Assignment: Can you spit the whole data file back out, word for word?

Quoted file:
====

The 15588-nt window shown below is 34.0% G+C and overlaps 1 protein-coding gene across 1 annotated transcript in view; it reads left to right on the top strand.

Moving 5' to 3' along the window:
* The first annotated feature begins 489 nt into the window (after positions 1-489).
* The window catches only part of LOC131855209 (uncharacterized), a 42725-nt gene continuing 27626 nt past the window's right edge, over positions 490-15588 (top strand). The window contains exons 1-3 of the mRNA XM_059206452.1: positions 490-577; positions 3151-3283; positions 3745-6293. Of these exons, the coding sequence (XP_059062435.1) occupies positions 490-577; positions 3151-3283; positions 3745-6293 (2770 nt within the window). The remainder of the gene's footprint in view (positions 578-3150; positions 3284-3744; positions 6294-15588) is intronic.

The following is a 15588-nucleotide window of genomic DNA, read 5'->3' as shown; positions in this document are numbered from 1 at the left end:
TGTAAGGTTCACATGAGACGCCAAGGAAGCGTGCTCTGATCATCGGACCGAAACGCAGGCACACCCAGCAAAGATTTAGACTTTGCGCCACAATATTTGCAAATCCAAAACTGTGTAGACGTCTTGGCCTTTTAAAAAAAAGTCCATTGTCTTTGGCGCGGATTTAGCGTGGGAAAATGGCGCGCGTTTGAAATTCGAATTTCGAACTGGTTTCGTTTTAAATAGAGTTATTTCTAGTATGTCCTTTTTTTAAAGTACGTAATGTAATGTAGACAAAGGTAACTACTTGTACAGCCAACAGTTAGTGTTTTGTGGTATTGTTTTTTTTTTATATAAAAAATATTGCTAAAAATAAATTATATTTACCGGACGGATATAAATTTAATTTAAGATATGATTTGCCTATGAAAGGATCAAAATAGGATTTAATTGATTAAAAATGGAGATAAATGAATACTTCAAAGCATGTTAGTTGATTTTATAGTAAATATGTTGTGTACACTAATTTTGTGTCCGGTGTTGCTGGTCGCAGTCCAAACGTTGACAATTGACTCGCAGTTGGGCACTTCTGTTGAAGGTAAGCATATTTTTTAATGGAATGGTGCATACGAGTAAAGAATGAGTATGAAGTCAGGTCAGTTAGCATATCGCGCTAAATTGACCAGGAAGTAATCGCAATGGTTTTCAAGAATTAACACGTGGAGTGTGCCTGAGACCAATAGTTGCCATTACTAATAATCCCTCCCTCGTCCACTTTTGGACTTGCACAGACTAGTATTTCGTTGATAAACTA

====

The 15588-nt window shown below is 34.0% G+C and overlaps 1 protein-coding gene across 1 annotated transcript in view; it reads left to right on the top strand.

Moving 5' to 3' along the window:
* The first annotated feature begins 489 nt into the window (after positions 1-489).
* The window catches only part of LOC131855209 (uncharacterized), a 42725-nt gene continuing 27626 nt past the window's right edge, over positions 490-15588 (top strand). The window contains exons 1-3 of the mRNA XM_059206452.1: positions 490-577; positions 3151-3283; positions 3745-6293. Of these exons, the coding sequence (XP_059062435.1) occupies positions 490-577; positions 3151-3283; positions 3745-6293 (2770 nt within the window). The remainder of the gene's footprint in view (positions 578-3150; positions 3284-3744; positions 6294-15588) is intronic.

The following is a 15588-nucleotide window of genomic DNA, read 5'->3' as shown; positions in this document are numbered from 1 at the left end:
TGTAAGGTTCACATGAGACGCCAAGGAAGCGTGCTCTGATCATCGGACCGAAACGCAGGCACACCCAGCAAAGATTTAGACTTTGCGCCACAATATTTGCAAATCCAAAACTGTGTAGACGTCTTGGCCTTTTAAAAAAAAGTCCATTGTCTTTGGCGCGGATTTAGCGTGGGAAAATGGCGCGCGTTTGAAATTCGAATTTCGAACTGGTTTCGTTTTAAATAGAGTTATTTCTAGTATGTCCTTTTTTTAAAGTACGTAATGTAATGTAGACAAAGGTAACTACTTGTACAGCCAACAGTTAGTGTTTTGTGGTATTGTTTTTTTTTTATATAAAAAATATTGCTAAAAATAAATTATATTTACCGGACGGATATAAATTTAATTTAAGATATGATTTGCCTATGAAAGGATCAAAATAGGATTTAATTGATTAAAAATGGAGATAAATGAATACTTCAAAGCATGTTAGTTGATTTTATAGTAAATATGTTGTGTACACTAATTTTGTGTCCGGTGTTGCTGGTCGCAGTCCAAACGTTGACAATTGACTCGCAGTTGGGCACTTCTGTTGAAGGTAAGCATATTTTTTAATGGAATGGTGCATACGAGTAAAGAATGAGTATGAAGTCAGGTCAGTTAGCATATCGCGCTAAATTGACCAGGAAGTAATCGCAATGGTTTTCAAGAATTAACACGTGGAGTGTGCCTGAGACCAATAGTTGCCATTACTAATAATCCCTCCCTCGTCCACTTTTGGACTTGCACAGACTAGTATTTCGTTGATAAACTA